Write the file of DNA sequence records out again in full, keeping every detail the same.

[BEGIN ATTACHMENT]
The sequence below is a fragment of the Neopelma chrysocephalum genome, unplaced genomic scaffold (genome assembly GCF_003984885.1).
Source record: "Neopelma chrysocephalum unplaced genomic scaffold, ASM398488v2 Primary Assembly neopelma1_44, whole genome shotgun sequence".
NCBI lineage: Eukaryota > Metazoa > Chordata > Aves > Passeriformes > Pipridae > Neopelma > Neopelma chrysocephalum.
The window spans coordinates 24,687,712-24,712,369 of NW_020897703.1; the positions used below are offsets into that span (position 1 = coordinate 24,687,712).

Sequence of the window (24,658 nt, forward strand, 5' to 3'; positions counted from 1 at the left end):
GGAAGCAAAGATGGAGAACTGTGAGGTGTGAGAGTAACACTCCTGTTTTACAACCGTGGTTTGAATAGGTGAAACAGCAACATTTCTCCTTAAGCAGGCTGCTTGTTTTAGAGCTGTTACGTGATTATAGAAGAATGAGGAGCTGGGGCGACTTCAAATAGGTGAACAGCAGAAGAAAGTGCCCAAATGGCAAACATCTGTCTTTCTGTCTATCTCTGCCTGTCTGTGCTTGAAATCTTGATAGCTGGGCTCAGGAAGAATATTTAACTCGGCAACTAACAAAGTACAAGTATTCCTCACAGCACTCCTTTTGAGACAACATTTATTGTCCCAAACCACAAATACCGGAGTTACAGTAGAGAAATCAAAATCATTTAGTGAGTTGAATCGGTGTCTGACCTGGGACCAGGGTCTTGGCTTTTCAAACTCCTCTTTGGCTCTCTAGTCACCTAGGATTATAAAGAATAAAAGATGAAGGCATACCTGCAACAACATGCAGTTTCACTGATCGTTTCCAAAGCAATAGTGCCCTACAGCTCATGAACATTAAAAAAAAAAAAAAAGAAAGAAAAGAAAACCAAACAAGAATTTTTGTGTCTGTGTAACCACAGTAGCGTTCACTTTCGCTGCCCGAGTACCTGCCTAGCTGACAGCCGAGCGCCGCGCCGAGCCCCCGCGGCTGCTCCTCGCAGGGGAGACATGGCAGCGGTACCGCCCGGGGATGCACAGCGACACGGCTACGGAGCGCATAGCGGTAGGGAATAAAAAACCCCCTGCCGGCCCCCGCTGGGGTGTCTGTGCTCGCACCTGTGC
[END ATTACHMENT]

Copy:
The sequence below is a fragment of the Neopelma chrysocephalum genome, unplaced genomic scaffold (genome assembly GCF_003984885.1).
Source record: "Neopelma chrysocephalum unplaced genomic scaffold, ASM398488v2 Primary Assembly neopelma1_44, whole genome shotgun sequence".
NCBI lineage: Eukaryota > Metazoa > Chordata > Aves > Passeriformes > Pipridae > Neopelma > Neopelma chrysocephalum.
The window spans coordinates 24,687,712-24,712,369 of NW_020897703.1; the positions used below are offsets into that span (position 1 = coordinate 24,687,712).

Sequence of the window (24,658 nt, forward strand, 5' to 3'; positions counted from 1 at the left end):
GGAAGCAAAGATGGAGAACTGTGAGGTGTGAGAGTAACACTCCTGTTTTACAACCGTGGTTTGAATAGGTGAAACAGCAACATTTCTCCTTAAGCAGGCTGCTTGTTTTAGAGCTGTTACGTGATTATAGAAGAATGAGGAGCTGGGGCGACTTCAAATAGGTGAACAGCAGAAGAAAGTGCCCAAATGGCAAACATCTGTCTTTCTGTCTATCTCTGCCTGTCTGTGCTTGAAATCTTGATAGCTGGGCTCAGGAAGAATATTTAACTCGGCAACTAACAAAGTACAAGTATTCCTCACAGCACTCCTTTTGAGACAACATTTATTGTCCCAAACCACAAATACCGGAGTTACAGTAGAGAAATCAAAATCATTTAGTGAGTTGAATCGGTGTCTGACCTGGGACCAGGGTCTTGGCTTTTCAAACTCCTCTTTGGCTCTCTAGTCACCTAGGATTATAAAGAATAAAAGATGAAGGCATACCTGCAACAACATGCAGTTTCACTGATCGTTTCCAAAGCAATAGTGCCCTACAGCTCATGAACATTAAAAAAAAAAAAAAAGAAAGAAAAGAAAACCAAACAAGAATTTTTGTGTCTGTGTAACCACAGTAGCGTTCACTTTCGCTGCCCGAGTACCTGCCTAGCTGACAGCCGAGCGCCGCGCCGAGCCCCCGCGGCTGCTCCTCGCAGGGGAGACATGGCAGCGGTACCGCCCGGGGATGCACAGCGACACGGCTACGGAGCGCATAGCGGTAGGGAATAAAAAACCCCCTGCCGGCCCCCGCTGGGGTGTCTGTGCTCGCACCTGTGC